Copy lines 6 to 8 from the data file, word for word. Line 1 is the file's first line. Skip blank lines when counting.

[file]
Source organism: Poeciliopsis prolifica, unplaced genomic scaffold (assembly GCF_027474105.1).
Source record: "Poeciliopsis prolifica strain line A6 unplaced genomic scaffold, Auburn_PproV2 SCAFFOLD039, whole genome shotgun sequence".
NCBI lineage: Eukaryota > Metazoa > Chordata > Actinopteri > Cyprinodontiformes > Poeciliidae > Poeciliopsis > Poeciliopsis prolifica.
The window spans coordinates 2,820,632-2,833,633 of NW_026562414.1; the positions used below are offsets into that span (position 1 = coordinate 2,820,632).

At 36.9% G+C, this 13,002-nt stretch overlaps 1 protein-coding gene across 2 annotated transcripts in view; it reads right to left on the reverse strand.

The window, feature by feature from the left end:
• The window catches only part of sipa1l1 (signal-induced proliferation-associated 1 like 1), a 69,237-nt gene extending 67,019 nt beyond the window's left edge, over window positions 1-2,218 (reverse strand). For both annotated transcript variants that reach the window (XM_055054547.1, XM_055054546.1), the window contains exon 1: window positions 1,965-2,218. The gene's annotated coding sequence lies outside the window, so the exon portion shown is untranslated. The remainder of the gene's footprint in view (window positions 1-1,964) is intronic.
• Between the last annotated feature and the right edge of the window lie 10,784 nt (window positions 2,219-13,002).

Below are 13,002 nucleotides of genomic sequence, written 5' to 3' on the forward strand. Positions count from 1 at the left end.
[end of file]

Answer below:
The window, feature by feature from the left end:
• The window catches only part of sipa1l1 (signal-induced proliferation-associated 1 like 1), a 69,237-nt gene extending 67,019 nt beyond the window's left edge, over window positions 1-2,218 (reverse strand). For both annotated transcript variants that reach the window (XM_055054547.1, XM_055054546.1), the window contains exon 1: window positions 1,965-2,218. The gene's annotated coding sequence lies outside the window, so the exon portion shown is untranslated. The remainder of the gene's footprint in view (window positions 1-1,964) is intronic.
• Between the last annotated feature and the right edge of the window lie 10,784 nt (window positions 2,219-13,002).